The music of language
Have you ever given any thought to the music of language? You know when you go to the movies and there’s a sound track to go with the pictures and the sound track sort of tells you how you’re supposed to feel in this bit. Here you’re tense with eerie long drawn out notes capturing the mood; there you’re sad (the violins kick in); another exciting part is full of drumming. Even pictures need sound.
As writers we have to provide the whole deal – pictures, emotions, smells, story. Choice of words, length of sentences help to convey sound and feelings and pictures.
John Masefield’s little poem ‘Cargoes’ has stayed with me since I first read it at high school because the poet has used language so very well.
QUINQUIREME of Nineveh from distant Ophir,
Rowing home to haven in sunny Palestine,
With a cargo of ivory,
And apes and peacocks,
Sandalwood, cedarwood, and sweet white wine.
Stately Spanish galleon coming from the Isthmus,
Dipping through the Tropics by the palm-green shores,
With a cargo of diamonds,
Topazes, and cinnamon, and gold moidores.
Dirty British coaster with a salt-caked smoke stack,
Butting through the Channel in the mad March days,
With a cargo of Tyne coal,
Firewood, iron-ware, and cheap tin trays.
Read the first verse aloud. You can almost see the sweat glistening on the backs of the slaves as they pull the oars to the time of the great drum on the stern. And that’s because Masefield used words that fit the rhythm of rowing. Three syllables in ‘quinquereme’ and in ‘Nineveh’, and again in ‘distant Ophir’. The triples persist in the cargo list.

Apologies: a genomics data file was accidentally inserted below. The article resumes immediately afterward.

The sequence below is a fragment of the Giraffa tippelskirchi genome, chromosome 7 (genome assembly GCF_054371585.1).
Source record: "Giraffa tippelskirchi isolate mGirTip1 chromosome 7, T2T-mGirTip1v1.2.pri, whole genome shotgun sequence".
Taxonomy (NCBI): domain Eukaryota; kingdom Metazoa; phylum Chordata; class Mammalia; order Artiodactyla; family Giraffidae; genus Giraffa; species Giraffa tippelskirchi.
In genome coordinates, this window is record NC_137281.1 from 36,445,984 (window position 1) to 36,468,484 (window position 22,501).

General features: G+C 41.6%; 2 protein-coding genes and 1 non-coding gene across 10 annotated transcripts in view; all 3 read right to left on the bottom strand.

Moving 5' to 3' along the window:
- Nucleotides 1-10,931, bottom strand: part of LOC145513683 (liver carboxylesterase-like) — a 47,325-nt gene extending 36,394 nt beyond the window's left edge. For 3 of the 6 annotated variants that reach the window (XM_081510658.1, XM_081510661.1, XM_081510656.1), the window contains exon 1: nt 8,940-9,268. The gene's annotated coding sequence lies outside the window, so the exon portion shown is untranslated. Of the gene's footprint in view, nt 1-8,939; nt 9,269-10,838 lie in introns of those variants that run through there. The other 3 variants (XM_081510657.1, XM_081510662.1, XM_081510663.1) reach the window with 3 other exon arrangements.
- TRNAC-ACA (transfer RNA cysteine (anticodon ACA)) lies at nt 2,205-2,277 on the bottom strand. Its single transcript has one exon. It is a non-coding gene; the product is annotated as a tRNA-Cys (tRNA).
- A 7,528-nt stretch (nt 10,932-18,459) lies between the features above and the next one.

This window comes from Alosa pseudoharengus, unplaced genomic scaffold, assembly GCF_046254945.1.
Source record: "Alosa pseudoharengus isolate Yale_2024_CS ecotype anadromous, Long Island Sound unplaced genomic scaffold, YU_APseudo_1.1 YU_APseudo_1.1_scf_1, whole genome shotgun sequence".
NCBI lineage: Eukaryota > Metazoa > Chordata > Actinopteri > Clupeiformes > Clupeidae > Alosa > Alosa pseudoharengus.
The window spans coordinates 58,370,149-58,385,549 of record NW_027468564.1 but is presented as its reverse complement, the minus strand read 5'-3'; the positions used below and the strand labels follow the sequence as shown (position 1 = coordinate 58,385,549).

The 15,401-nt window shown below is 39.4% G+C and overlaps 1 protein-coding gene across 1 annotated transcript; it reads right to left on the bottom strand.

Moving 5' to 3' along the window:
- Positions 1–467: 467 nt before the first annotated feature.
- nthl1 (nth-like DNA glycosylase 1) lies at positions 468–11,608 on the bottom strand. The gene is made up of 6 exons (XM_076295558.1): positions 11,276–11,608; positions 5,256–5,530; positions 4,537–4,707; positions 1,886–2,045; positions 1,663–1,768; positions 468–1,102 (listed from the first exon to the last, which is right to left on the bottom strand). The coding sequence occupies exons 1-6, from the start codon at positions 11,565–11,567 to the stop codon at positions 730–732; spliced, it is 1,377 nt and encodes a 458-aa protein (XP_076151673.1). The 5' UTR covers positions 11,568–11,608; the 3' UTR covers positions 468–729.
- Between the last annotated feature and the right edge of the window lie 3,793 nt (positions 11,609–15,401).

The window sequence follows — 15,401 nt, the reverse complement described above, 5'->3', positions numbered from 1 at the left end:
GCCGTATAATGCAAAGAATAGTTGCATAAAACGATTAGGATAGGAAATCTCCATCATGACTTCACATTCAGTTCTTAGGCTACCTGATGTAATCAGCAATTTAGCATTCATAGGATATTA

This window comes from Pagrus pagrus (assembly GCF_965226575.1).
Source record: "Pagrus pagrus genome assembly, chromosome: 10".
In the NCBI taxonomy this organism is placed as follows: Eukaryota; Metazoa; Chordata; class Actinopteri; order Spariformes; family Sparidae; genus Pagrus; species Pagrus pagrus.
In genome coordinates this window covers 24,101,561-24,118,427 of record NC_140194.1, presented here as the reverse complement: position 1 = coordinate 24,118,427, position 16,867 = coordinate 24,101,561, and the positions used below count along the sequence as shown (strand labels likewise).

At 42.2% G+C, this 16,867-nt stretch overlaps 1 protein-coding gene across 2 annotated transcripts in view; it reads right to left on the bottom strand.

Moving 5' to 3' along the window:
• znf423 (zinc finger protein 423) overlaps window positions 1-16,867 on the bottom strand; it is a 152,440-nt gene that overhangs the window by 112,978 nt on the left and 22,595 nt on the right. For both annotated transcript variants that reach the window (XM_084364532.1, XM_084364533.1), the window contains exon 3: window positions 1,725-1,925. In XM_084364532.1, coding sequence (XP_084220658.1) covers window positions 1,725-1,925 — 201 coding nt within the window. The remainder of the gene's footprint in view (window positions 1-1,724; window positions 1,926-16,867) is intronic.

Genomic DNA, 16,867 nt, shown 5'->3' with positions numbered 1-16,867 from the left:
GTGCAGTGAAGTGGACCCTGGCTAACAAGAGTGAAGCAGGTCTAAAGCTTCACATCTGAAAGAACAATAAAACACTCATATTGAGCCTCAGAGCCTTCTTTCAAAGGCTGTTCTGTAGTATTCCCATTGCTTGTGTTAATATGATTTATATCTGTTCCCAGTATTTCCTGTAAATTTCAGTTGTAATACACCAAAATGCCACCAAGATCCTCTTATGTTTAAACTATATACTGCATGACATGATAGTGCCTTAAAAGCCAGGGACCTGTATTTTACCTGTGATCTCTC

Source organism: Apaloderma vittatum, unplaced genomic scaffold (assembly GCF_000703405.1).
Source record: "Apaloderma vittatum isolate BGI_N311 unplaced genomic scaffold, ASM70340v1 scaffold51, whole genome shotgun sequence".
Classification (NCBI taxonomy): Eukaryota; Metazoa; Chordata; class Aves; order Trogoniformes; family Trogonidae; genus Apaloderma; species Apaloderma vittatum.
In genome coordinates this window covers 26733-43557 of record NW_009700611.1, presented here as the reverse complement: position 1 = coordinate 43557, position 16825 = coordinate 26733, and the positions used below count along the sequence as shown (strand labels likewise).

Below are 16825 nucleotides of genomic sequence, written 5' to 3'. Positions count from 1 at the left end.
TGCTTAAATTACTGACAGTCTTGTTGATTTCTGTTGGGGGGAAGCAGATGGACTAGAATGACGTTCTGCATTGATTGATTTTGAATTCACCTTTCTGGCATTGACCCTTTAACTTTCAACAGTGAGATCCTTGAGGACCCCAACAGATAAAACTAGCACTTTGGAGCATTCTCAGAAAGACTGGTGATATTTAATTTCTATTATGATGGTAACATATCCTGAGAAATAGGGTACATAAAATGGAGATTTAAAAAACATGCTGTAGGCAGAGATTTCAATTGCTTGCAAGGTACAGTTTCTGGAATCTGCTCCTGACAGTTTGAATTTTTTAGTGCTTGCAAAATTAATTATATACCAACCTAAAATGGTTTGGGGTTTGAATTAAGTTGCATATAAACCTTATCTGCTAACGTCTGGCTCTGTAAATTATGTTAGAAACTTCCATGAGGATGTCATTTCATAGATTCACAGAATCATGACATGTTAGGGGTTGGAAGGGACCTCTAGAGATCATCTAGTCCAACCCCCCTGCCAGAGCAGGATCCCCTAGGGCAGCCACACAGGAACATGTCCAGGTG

The second verse is about a sailing ship. The whole verse is full of sibilants and my mind is filled with an image of filled sails, warm seas running past her bows. The list of cargo sways with the swell.
In the third verse the words chosen are sharp, chopped, bitten-off. The grotty steamer butts through the cold waters of the channel. We don’t even get an image of the shore as we do in the other two – just the mad March days. The cargo is clipped and terse.
To me, this use of language is masterful. Most of us know that when you’re writing something exciting you use short, direct, active language, avoiding ‘ing’ words and so on. The choice of words is important, too. Onomatopoeic words (words that sound like what they mean) can be very powerful. Everybody knows a few; crack, pow, zip, tumble, clatter. Cleverly used, language can convey so much more than just the meaning of the words.
For instance, in the second verse Masefield doesn’t use the word ‘sailing’ or even a synonym. Who would think of using the word ‘dipping’ for a ship at sea? But think about; it’s so right it conjures up such a wonderful visual. In a similar vein, you won’t find ‘butting’ in your thesaurus under sailing or steaming, either. Yet it thrusts the image at you; a stormy sea, a bow crashing through spray.
Masefield is just one example; there are many others from whom we can learn how to use language as a symphony, music that carries readers along with us. Do you know of any?